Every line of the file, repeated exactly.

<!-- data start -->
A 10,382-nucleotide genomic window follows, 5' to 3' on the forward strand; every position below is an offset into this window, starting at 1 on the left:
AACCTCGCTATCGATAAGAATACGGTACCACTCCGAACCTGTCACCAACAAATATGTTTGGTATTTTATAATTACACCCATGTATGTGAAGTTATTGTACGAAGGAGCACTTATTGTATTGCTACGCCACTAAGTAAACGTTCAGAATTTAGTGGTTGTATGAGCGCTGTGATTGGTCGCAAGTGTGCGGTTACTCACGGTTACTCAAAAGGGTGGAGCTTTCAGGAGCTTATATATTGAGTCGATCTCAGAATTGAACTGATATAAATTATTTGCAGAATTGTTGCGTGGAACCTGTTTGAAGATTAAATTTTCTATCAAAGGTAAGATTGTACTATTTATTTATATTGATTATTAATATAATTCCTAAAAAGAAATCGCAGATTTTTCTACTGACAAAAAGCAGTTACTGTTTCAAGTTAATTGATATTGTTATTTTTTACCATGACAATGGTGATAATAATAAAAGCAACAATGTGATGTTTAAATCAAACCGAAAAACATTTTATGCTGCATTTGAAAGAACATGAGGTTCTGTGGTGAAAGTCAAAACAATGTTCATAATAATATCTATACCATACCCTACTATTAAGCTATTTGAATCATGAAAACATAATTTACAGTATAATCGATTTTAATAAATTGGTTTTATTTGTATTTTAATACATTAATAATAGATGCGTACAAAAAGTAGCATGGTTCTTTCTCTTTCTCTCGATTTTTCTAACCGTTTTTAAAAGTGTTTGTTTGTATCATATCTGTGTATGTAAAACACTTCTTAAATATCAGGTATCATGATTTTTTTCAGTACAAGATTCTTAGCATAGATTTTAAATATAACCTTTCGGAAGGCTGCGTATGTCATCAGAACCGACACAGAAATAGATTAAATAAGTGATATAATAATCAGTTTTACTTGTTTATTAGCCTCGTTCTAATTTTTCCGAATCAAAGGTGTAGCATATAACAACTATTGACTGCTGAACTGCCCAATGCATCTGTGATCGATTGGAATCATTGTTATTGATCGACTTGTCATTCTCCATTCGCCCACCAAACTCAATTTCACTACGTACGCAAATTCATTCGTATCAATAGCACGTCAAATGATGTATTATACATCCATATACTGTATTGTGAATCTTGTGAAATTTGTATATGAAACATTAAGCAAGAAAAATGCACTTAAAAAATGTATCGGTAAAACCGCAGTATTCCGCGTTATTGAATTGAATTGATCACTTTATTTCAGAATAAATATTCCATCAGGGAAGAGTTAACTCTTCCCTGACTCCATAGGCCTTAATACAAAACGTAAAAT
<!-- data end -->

A 10,382-nucleotide genomic window follows, 5' to 3' on the forward strand; every position below is an offset into this window, starting at 1 on the left:
AACCTCGCTATCGATAAGAATACGGTACCACTCCGAACCTGTCACCAACAAATATGTTTGGTATTTTATAATTACACCCATGTATGTGAAGTTATTGTACGAAGGAGCACTTATTGTATTGCTACGCCACTAAGTAAACGTTCAGAATTTAGTGGTTGTATGAGCGCTGTGATTGGTCGCAAGTGTGCGGTTACTCACGGTTACTCAAAAGGGTGGAGCTTTCAGGAGCTTATATATTGAGTCGATCTCAGAATTGAACTGATATAAATTATTTGCAGAATTGTTGCGTGGAACCTGTTTGAAGATTAAATTTTCTATCAAAGGTAAGATTGTACTATTTATTTATATTGATTATTAATATAATTCCTAAAAAGAAATCGCAGATTTTTCTACTGACAAAAAGCAGTTACTGTTTCAAGTTAATTGATATTGTTATTTTTTACCATGACAATGGTGATAATAATAAAAGCAACAATGTGATGTTTAAATCAAACCGAAAAACATTTTATGCTGCATTTGAAAGAACATGAGGTTCTGTGGTGAAAGTCAAAACAATGTTCATAATAATATCTATACCATACCCTACTATTAAGCTATTTGAATCATGAAAACATAATTTACAGTATAATCGATTTTAATAAATTGGTTTTATTTGTATTTTAATACATTAATAATAGATGCGTACAAAAAGTAGCATGGTTCTTTCTCTTTCTCTCGATTTTTCTAACCGTTTTTAAAAGTGTTTGTTTGTATCATATCTGTGTATGTAAAACACTTCTTAAATATCAGGTATCATGATTTTTTTCAGTACAAGATTCTTAGCATAGATTTTAAATATAACCTTTCGGAAGGCTGCGTATGTCATCAGAACCGACACAGAAATAGATTAAATAAGTGATATAATAATCAGTTTTACTTGTTTATTAGCCTCGTTCTAATTTTTCCGAATCAAAGGTGTAGCATATAACAACTATTGACTGCTGAACTGCCCAATGCATCTGTGATCGATTGGAATCATTGTTATTGATCGACTTGTCATTCTCCATTCGCCCACCAAACTCAATTTCACTACGTACGCAAATTCATTCGTATCAATAGCACGTCAAATGATGTATTATACATCCATATACTGTATTGTGAATCTTGTGAAATTTGTATATGAAACATTAAGCAAGAAAAATGCACTTAAAAAATGTATCGGTAAAACCGCAGTATTCCGCGTTATTGAATTGAATTGATCACTTTATTTCAGAATAAATATTCCATCAGGGAAGAGTTAACTCTTCCCTGACTCCATAGGCCTTAATACAAAACGTAAAAT